This application claims the benefit of U.S. Provisional Patent Application No. 60/733,209, filed on Nov. 4, 2005, which application is hereby incorporated in its entirety by reference.

FIELD

The present invention relates to imprint lithography, e.g. to templates and radiation sources for use in imprint lithography.

BACKGROUND

A lithographic apparatus is a machine that applies a desired pattern onto a target portion of a substrate. Lithographic apparatus are conventionally used, for example, in the manufacture of integrated circuits (ICs), flat panel displays and other devices involving fine structures.

It is desirable to reduce the size of features in a lithographic pattern because this allows for a greater density of features on a given substrate area. In photolithography, the increased resolution may be achieved by using radiation of shorter wavelength. However, there are problems associated with such reductions. Current systems are starting to, adopt optical sources with wavelengths in the 193 nm regime but even at this level, diffraction limitations become a barrier. Optical lithography machines capable of enhanced resolutions typically require complex optics, rare materials, and/or cumbersome techniques and are consequently rather expensive.

An alternative for printing small features comprises transferring a pattern to a substrate by imprinting a pattern into an imprintable medium using a physical mould or template, and is also known as imprint lithography. The imprintable medium may be the substrate or a material coated onto a surface of the substrate. The imprintable medium may be functional or may be used as a “mask” to transfer a pattern to an underlying surface. The imprintable medium may for instance be provided as a resist deposited on a substrate such as a semiconductor material to which the pattern defined by the template is to be transferred. In imprint lithography the topography of a template thus largely defines the patterns created on a substrate.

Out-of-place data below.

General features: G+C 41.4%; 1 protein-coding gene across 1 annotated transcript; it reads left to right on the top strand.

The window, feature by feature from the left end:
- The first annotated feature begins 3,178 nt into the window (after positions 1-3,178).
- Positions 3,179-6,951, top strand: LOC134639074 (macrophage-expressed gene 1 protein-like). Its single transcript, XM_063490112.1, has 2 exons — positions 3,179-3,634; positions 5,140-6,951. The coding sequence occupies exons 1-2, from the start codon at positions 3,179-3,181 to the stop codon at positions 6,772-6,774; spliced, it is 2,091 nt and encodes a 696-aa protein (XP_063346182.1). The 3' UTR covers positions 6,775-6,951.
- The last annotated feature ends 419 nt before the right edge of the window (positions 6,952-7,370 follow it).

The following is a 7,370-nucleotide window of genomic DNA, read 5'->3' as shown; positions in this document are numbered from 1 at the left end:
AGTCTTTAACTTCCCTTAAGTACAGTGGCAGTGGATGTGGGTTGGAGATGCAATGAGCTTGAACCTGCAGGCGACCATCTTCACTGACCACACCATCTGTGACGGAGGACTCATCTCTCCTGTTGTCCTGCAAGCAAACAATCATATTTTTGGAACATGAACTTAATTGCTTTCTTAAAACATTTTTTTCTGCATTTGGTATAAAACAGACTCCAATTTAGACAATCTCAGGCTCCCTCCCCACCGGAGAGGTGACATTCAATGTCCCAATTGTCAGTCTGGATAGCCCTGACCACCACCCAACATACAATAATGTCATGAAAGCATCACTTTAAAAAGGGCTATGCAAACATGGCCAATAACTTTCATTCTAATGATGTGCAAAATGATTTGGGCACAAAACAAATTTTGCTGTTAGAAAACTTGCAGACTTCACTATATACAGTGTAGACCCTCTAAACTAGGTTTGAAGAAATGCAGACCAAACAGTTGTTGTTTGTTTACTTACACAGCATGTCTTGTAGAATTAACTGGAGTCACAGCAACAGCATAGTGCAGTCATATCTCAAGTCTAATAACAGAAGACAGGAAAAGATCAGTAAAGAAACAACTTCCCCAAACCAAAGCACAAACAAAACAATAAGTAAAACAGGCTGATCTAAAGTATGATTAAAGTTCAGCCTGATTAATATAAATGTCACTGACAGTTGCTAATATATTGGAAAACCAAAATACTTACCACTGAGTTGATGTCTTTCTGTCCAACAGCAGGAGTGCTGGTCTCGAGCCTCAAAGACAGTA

In so-called UV imprint lithography, the imprintable medium may be cured by irradiating the medium with radiation that has passed through the template. Due to its transparency to radiation, and also because of its hardness, the template in UV imprint is often made of quartz. A disadvantage of quartz templates, however, is their cumbersome manufacture and replication.

SUMMARY

In an embodiment, there is provided an imprint template comprising a polymeric surface having a pattern with sub-200 nm resolution, the polymeric surface being a crosslinked polymeric surface.

In an embodiment, there is provided an imprint template comprising a surface having a pattern with sub-200 nm resolution, the surface being a polymeric surface with monomers grafted thereon.

In an embodiment, there is provided a lithographic apparatus comprising an imprint template and a radiation source configured to cure photosensitive material, the radiation source including a laser or a light emitting diode.

In an embodiment, there is provided a method, comprising pressing an imprint template into a resist layer provided on a substrate, and curing the imprinted resist layer with radiation from a laser or a light emitting diode.

In an embodiment, there is provided a template having a patterned surface suitable for use in UV imprint lithography, wherein the patterned surface is a polymeric surface.

In an embodiment, there is provided an imprint template comprising a polymeric surface having a pattern with sub-200 nm resolution, the polymeric surface being absent elastomers and rubbers.